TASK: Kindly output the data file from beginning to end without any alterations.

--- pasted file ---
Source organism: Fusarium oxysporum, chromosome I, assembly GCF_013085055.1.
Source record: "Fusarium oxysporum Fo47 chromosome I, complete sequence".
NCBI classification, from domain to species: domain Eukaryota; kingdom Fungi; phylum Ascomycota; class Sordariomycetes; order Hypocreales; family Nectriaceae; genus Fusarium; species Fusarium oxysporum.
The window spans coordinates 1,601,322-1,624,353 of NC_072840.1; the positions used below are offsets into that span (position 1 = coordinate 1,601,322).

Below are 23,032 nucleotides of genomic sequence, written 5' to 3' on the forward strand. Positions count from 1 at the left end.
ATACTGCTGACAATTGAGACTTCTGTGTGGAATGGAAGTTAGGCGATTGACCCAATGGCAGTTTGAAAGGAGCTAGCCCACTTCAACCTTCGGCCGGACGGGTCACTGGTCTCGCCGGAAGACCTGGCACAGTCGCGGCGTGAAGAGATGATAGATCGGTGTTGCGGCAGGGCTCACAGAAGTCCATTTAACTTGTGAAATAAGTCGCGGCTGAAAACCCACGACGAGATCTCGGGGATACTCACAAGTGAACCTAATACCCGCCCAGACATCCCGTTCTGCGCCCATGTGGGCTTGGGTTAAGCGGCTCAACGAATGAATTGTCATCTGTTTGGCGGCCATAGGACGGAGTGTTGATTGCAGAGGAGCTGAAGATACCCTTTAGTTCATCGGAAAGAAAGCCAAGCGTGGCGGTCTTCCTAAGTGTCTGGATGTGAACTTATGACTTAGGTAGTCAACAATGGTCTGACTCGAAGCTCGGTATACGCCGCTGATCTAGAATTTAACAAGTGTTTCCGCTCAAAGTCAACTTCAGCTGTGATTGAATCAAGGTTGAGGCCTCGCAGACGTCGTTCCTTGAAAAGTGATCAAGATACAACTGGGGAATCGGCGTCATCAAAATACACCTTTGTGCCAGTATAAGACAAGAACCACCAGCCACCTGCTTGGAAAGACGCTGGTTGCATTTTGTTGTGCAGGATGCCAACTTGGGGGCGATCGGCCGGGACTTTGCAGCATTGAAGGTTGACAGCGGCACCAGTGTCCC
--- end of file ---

Source organism: Fusarium oxysporum, chromosome I, assembly GCF_013085055.1.
Source record: "Fusarium oxysporum Fo47 chromosome I, complete sequence".
NCBI classification, from domain to species: domain Eukaryota; kingdom Fungi; phylum Ascomycota; class Sordariomycetes; order Hypocreales; family Nectriaceae; genus Fusarium; species Fusarium oxysporum.
The window spans coordinates 1,601,322-1,624,353 of NC_072840.1; the positions used below are offsets into that span (position 1 = coordinate 1,601,322).

Below are 23,032 nucleotides of genomic sequence, written 5' to 3' on the forward strand. Positions count from 1 at the left end.
ATACTGCTGACAATTGAGACTTCTGTGTGGAATGGAAGTTAGGCGATTGACCCAATGGCAGTTTGAAAGGAGCTAGCCCACTTCAACCTTCGGCCGGACGGGTCACTGGTCTCGCCGGAAGACCTGGCACAGTCGCGGCGTGAAGAGATGATAGATCGGTGTTGCGGCAGGGCTCACAGAAGTCCATTTAACTTGTGAAATAAGTCGCGGCTGAAAACCCACGACGAGATCTCGGGGATACTCACAAGTGAACCTAATACCCGCCCAGACATCCCGTTCTGCGCCCATGTGGGCTTGGGTTAAGCGGCTCAACGAATGAATTGTCATCTGTTTGGCGGCCATAGGACGGAGTGTTGATTGCAGAGGAGCTGAAGATACCCTTTAGTTCATCGGAAAGAAAGCCAAGCGTGGCGGTCTTCCTAAGTGTCTGGATGTGAACTTATGACTTAGGTAGTCAACAATGGTCTGACTCGAAGCTCGGTATACGCCGCTGATCTAGAATTTAACAAGTGTTTCCGCTCAAAGTCAACTTCAGCTGTGATTGAATCAAGGTTGAGGCCTCGCAGACGTCGTTCCTTGAAAAGTGATCAAGATACAACTGGGGAATCGGCGTCATCAAAATACACCTTTGTGCCAGTATAAGACAAGAACCACCAGCCACCTGCTTGGAAAGACGCTGGTTGCATTTTGTTGTGCAGGATGCCAACTTGGGGGCGATCGGCCGGGACTTTGCAGCATTGAAGGTTGACAGCGGCACCAGTGTCCC